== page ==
A standard research tool remains useful despite technology advances
The questions of gene function, interaction, and regulation are central to the science of molecular biology. Despite the myriad of new technologies, products, and techniques produced by the genomics revolution, some old standards remain just as useful as ever. One such cDNA libraries and products that facilitate library the sheer number of companies offering premade and custom cDNA libraries and products that facilitate their use serves as evidence of the tool's sustained power and efficacy.
Assessing which genes are active in a given tissue at a specific time and determining the relative degree of gene activity are asocial steps in understanding how the genome as a whole functions within the tissue or cell under investigation. The term "trascriptome" refers to the set of genes that are expressed or transcribed from genomic DNA in a particular cell or tissue. An understanding of the transcriptome translates into an understanding of the activity and roles of the proteins that these genes encode. For technical reasons however, it is much easier to work with DNA than with RNA. Therefore, researchers synthesize cDNA, which is a DNA copy of mRNA, in vitro. This produces a highly versatile tool that can be used to study gene regulation, expression, splice variation, post-translational modifications, and protein-protein interactions. Changes in patterns of gene expression provide valuable information about the causes and consequences of disease, the body's response to drugs, and the normal operation of cells.
Unfortunately, the preparation of a cDNA library is a challenging, time-consuming, and complex process. The first step, extracting the cellular RNA, is itself a difficult task because of the prevalence of RNA-degrading enzymes (RNAses). Most functional mRNAs have a 3' poly-adenine tract, enabling researchers to purify the mRNA by passing total cellular RNA over a poly-thymine oligonucleotide column. The oligo-dT provides a 3'-hydroxyl group to prime first-strand synthesis with reverse transcriptase. This DNA strand usually turns back on itself to form a hairpin loop before the completion of synthesis, providing a primer for second strand synthesis with DNA polymerase I. An added RNAse H degrades the remaining mRNA, and SI nuclease opens the hairpins, degrading the extension. The resulting cDNA copies can be cloned by blunt-end ligation into a plasmid cloning vector to form a cDNA library, which can then be screened by DNA hybridization or by immunological assays.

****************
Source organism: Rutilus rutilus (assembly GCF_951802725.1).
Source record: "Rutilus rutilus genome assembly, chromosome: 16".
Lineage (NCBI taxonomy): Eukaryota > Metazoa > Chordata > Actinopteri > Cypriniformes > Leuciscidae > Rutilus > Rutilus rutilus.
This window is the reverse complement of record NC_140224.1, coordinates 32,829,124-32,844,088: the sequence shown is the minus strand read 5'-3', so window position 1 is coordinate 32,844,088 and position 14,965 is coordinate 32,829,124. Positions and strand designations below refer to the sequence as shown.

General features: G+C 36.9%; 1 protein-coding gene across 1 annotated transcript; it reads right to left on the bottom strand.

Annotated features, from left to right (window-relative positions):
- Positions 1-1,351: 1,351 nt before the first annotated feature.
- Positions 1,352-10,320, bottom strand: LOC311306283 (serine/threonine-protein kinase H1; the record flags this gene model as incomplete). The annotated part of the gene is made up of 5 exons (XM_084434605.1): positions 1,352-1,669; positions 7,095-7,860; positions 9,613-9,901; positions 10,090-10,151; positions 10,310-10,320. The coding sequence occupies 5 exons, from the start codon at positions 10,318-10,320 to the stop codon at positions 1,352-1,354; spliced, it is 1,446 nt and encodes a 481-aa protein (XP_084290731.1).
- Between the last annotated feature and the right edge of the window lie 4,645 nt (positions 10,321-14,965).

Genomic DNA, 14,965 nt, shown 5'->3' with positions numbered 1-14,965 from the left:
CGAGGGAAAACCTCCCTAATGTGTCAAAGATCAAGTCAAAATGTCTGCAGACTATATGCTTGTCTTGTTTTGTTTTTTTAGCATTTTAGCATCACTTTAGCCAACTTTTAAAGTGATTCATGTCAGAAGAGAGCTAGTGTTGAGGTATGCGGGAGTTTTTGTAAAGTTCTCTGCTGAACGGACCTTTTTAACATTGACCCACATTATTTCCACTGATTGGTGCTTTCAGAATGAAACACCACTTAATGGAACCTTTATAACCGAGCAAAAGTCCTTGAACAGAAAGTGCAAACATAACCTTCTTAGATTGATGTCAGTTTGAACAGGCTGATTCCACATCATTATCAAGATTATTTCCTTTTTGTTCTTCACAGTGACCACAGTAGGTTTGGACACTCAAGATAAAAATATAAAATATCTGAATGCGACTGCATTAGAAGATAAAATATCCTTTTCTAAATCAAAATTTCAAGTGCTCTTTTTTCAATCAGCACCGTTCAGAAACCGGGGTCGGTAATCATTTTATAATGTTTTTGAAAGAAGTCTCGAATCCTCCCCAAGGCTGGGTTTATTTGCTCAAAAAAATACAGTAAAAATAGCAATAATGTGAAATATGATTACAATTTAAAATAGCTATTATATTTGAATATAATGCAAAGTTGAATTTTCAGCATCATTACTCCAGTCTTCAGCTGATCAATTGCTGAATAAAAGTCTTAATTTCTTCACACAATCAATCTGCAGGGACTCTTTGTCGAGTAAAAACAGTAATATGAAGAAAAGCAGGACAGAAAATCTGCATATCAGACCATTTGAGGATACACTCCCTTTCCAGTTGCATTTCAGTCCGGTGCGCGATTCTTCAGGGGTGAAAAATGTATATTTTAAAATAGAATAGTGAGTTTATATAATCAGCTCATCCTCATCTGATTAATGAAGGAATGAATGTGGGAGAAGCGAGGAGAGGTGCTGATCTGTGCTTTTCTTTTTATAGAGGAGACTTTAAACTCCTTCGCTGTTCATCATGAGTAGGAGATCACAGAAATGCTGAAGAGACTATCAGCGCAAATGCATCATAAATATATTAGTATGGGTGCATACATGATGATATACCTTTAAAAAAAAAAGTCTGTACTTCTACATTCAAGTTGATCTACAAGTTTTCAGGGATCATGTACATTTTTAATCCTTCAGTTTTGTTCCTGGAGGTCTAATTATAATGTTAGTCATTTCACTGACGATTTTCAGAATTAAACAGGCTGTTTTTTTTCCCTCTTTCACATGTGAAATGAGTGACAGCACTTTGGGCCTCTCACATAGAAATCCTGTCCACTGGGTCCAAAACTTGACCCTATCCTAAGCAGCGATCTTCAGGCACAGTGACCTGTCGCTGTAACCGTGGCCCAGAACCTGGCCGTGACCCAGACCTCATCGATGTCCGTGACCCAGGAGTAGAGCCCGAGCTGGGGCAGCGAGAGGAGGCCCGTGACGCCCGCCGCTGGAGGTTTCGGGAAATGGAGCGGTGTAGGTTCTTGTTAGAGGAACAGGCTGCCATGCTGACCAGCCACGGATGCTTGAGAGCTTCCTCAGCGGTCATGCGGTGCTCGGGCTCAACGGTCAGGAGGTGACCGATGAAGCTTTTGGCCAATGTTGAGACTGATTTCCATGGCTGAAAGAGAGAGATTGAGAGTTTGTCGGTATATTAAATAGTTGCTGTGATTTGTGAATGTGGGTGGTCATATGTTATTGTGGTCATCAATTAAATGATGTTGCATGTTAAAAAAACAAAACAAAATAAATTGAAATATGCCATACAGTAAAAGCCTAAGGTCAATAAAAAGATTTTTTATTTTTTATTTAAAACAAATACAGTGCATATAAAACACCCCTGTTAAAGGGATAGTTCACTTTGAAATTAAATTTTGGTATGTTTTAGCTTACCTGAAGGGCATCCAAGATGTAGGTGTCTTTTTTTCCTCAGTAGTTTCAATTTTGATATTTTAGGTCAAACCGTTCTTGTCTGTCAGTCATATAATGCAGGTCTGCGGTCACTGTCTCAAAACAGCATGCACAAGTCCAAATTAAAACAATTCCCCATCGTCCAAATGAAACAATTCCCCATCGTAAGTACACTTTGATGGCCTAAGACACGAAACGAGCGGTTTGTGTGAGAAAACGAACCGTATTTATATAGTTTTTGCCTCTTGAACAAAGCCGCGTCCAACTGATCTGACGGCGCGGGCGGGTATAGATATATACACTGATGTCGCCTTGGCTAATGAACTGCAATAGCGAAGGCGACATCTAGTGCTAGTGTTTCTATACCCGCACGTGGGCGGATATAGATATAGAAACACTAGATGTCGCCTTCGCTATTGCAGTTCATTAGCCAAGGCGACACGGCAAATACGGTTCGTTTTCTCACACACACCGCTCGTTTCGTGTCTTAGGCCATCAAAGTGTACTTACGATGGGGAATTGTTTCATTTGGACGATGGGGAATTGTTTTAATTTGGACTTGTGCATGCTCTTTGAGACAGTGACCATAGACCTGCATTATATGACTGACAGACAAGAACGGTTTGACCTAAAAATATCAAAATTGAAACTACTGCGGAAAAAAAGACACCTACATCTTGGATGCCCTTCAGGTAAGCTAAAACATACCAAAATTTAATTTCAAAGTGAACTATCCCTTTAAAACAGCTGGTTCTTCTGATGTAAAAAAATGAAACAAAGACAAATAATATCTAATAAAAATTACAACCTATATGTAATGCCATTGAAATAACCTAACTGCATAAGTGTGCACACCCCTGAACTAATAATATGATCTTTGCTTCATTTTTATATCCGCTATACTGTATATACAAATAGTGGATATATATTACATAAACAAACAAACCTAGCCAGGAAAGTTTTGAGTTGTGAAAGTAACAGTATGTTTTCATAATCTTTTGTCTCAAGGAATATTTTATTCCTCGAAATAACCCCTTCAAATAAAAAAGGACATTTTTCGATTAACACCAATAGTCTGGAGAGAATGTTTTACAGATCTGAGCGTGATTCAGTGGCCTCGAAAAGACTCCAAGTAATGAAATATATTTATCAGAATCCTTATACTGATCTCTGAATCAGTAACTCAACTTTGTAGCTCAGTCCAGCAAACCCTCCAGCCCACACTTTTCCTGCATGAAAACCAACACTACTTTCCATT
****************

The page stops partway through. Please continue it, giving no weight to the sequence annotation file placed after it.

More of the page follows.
Researchers facing this grueling process often turn to commercially prepared libraries. Companies such as BD Biosciences-CLONTECH of Palo Alto, Calif., and Stratagene of La Jolla, Calif., offer researchers a large and diverse array of cDNA libraries, isolated from a striking variety of organisms and tissues. Many other companies offer more limited groups of libraries and all can produce customized libraries for researchers whose needs are not met through existing libraries.
WORKING ON YOUR EXPRESSIONS
cDNA libraries are commonly used in gene expression studies. Expression cloning of cDNAs using mammalian cells was first described more than a decade ago and has been used to isolate a variety of genes. The most common approach is to identify the cDNA clone of interest within the total population of cDNA clones by screening with a nucleic acid probe consisting of a previously cloned cDNA fragment, genomic DNA, or a synthetic oligonucleotide specifying a particular RNA sequence.
Alternatively, cDNA expression libraries can be used to identify sequences encoding polypeptides or proteins of interest. Certain lambda vectors allow the expression of the polypeptide encoded by its DNA insert and can be screened with an antibody raised against the protein of interest. Nucleic acid-binding proteins can be cloned from expression libraries based on the ability to bind a labeled DNA or RNA fragment.
For investigators interested in expression screening in mammalian cells, Carlsbad, Calif.-based Invitrogen's Discovery Line[TM] premade cDNA libraries are available prepared from human normal, fetal, or tumor tissue. The eukaryotic expression vector pcDNA3.1 is used to construct these libraries to facilitate expression in mammalian cells. These libraries are cloned unidirectionally (5' to 3') …